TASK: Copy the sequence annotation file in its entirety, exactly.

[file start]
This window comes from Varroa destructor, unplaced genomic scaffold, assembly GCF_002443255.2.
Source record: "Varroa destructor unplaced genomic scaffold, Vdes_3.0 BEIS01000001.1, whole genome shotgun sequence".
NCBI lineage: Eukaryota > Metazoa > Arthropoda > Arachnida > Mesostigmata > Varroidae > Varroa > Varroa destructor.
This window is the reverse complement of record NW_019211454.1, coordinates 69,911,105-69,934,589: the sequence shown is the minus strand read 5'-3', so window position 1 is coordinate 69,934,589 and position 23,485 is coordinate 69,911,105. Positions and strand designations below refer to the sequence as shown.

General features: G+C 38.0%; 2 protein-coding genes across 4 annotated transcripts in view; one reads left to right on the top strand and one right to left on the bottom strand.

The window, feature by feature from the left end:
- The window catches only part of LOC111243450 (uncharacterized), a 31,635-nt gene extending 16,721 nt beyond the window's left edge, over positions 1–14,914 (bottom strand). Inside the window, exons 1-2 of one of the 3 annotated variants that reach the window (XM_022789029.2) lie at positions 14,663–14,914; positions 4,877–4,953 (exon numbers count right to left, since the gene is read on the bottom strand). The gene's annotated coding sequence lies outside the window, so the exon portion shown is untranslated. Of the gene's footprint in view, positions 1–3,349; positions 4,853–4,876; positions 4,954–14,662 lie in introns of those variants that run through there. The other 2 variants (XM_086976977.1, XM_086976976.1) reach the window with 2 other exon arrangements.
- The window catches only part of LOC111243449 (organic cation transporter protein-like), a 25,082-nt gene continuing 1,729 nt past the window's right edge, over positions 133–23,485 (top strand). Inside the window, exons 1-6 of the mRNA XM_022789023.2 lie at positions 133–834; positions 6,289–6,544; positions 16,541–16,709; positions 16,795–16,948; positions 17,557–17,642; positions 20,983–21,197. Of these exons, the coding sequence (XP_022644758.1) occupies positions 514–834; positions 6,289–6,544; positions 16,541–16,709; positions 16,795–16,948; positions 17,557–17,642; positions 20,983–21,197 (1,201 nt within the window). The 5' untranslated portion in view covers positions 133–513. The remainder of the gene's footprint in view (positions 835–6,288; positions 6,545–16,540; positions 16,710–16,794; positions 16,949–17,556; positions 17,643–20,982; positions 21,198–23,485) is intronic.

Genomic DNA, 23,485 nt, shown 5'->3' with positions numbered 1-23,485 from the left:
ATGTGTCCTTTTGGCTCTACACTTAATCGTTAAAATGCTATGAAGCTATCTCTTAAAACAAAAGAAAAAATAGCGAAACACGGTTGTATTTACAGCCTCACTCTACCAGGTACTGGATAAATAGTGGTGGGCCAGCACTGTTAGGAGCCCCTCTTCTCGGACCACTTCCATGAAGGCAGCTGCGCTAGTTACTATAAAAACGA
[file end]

This window comes from Varroa destructor, unplaced genomic scaffold, assembly GCF_002443255.2.
Source record: "Varroa destructor unplaced genomic scaffold, Vdes_3.0 BEIS01000001.1, whole genome shotgun sequence".
NCBI lineage: Eukaryota > Metazoa > Arthropoda > Arachnida > Mesostigmata > Varroidae > Varroa > Varroa destructor.
This window is the reverse complement of record NW_019211454.1, coordinates 69,911,105-69,934,589: the sequence shown is the minus strand read 5'-3', so window position 1 is coordinate 69,934,589 and position 23,485 is coordinate 69,911,105. Positions and strand designations below refer to the sequence as shown.

General features: G+C 38.0%; 2 protein-coding genes across 4 annotated transcripts in view; one reads left to right on the top strand and one right to left on the bottom strand.

The window, feature by feature from the left end:
- The window catches only part of LOC111243450 (uncharacterized), a 31,635-nt gene extending 16,721 nt beyond the window's left edge, over positions 1–14,914 (bottom strand). Inside the window, exons 1-2 of one of the 3 annotated variants that reach the window (XM_022789029.2) lie at positions 14,663–14,914; positions 4,877–4,953 (exon numbers count right to left, since the gene is read on the bottom strand). The gene's annotated coding sequence lies outside the window, so the exon portion shown is untranslated. Of the gene's footprint in view, positions 1–3,349; positions 4,853–4,876; positions 4,954–14,662 lie in introns of those variants that run through there. The other 2 variants (XM_086976977.1, XM_086976976.1) reach the window with 2 other exon arrangements.
- The window catches only part of LOC111243449 (organic cation transporter protein-like), a 25,082-nt gene continuing 1,729 nt past the window's right edge, over positions 133–23,485 (top strand). Inside the window, exons 1-6 of the mRNA XM_022789023.2 lie at positions 133–834; positions 6,289–6,544; positions 16,541–16,709; positions 16,795–16,948; positions 17,557–17,642; positions 20,983–21,197. Of these exons, the coding sequence (XP_022644758.1) occupies positions 514–834; positions 6,289–6,544; positions 16,541–16,709; positions 16,795–16,948; positions 17,557–17,642; positions 20,983–21,197 (1,201 nt within the window). The 5' untranslated portion in view covers positions 133–513. The remainder of the gene's footprint in view (positions 835–6,288; positions 6,545–16,540; positions 16,710–16,794; positions 16,949–17,556; positions 17,643–20,982; positions 21,198–23,485) is intronic.

Genomic DNA, 23,485 nt, shown 5'->3' with positions numbered 1-23,485 from the left:
ATGTGTCCTTTTGGCTCTACACTTAATCGTTAAAATGCTATGAAGCTATCTCTTAAAACAAAAGAAAAAATAGCGAAACACGGTTGTATTTACAGCCTCACTCTACCAGGTACTGGATAAATAGTGGTGGGCCAGCACTGTTAGGAGCCCCTCTTCTCGGACCACTTCCATGAAGGCAGCTGCGCTAGTTACTATAAAAACGA